Welcome to Super Comics, where we take a look at the books that inspired the movies and TV shows. And where better to start than a great Avengers storyline featuring the titular villain of the upcoming Avengers: Age of Ultron film?
Avengers stories are at their best when the stakes are both huge and personal, and that’s what we get in the “Ultron Unlimited” storyline that ran in The Avengers (vol. 3) #19-22 in 1999, written by Kurt Busiek and drawn by George Perez—two top, veteran talents in the comics industry.
The cast includes a few Avengers moviegoers have already met—Captain America, Iron Man, and Thor—as well as some they’re about to meet—the Scarlet Witch and Vision—and even a couple whom they might meet versions of in the upcoming Ant-Man movie—Hank Pym and the Wasp. The Black Panther, who’s got a film in the works, rejoins the team for this adventure. And then there’s Wonder Man, who filmmakers will probably get around to eventually if the super-hero trend keeps up long enough; Firestar, who ‘80s kids might remember from the Spider-Man and His Amazing Friends cartoon; and Justice, who…well, they can’t all be in the pictures, can they?
In this storyline, Ultron is taking another shot at his usual goal of replacing organic life with robotic life. But this time includes some twists. He actually does destroy an entire small country as his opening salvo, which gives tremendous gravity to the proceedings. And he kidnaps his “family” so that he can use their brainwaves to generate unique personalities for the robotic life he wants to take over the world.
This story draws on the 35-plus years of Avengers continuity that comes before it, something the movies simply don’t have time to do. While it enriches the overall experience, it also bogs down some parts with exposition so the newer readers aren’t lost.
In the comics, Ultron was created by Hank Pym, who began his super-heroic career as Ant-Man, is most often identified as Giant-Man, and has even called himself Yellow Jacket at times. It looks like Tony Stark will create Ultron in the movie series, which is a logical revision. Pym’s scientific specialties were always biochemistry, insects, and size-changing. Creating artificial intelligence was a significant deviation.
In fact, in this storyline, Iron Man says, “Ultron always hits close to home for me, Firestar. He represents the dark side of technology, the soulless coldness of it—and even though it was Henry Pym who first built him, he always reminds me of the times my armor’s been used to kill others—and what a danger I can be.”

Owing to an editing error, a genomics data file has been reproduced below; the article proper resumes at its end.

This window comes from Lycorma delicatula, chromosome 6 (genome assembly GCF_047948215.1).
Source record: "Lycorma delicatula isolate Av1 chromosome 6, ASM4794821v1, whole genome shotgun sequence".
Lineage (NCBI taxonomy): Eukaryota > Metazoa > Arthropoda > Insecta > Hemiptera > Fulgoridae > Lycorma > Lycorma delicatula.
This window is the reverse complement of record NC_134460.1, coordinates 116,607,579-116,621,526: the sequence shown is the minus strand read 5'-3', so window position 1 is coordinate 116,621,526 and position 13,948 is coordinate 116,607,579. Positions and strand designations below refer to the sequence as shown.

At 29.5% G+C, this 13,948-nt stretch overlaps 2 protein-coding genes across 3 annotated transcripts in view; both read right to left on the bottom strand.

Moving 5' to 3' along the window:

Then again, Pym has often been portrayed as an insecure, sometimes even unstable character trying to prove himself, so it’s not entirely out of left field in the grand scope of comics continuity. But writer/director Joss Whedon is correct not to be a purist in this instance.
Ultron, as he explicitly points out here, has always been something of a “family man,” and he is connected to an impressive family tree. In “Ultron Unlimited,” he kidnaps his “father,” Pym; his “mother,” the Wasp, who at this point is Pym’s ex-wife; his “son,” the Vision, whom he programmed with the brainwaves of the then-deceased Wonder Man, who’s alive again and also gets kidnapped; his “daughter-in-law,” the Scarlet Witch, who was married to the Vision for a while, though they’re long since divorced here; and the villainous Grim Reaper, the brother of Wonder Man.
That’s a family tree that took many years of comics to build. This story is even missing a couple of notable “relatives,” including Scarlet Witch’s brother Quicksilver, and the robotic Jocasta, whom Ultron created as a wife for himself by programming the Wasp’s brainwaves into her.
This storyline can be read by tracking down the individual issues or the out-of-print trade paperback Ultron Unlimited. Your best bet, however, is probably the Avengers Assemble vol. 2 trade paperback, which includes several other issues that come before (just make sure it’s written by Kurt Busiek. There’s another Avengers Assemble series by another writer, which I haven’t read). You can also subscribe to Marvel Unlimited’s digital library, which has this as well as most, if not all, of the earlier storylines it references.
Busiek’s entire run is full of good, solid super-heroic stories that balance character and action, and Perez’s art in the first couple of years is a treat. These guys are two of the best in the business, and it shows in “Ultron Unlimited.”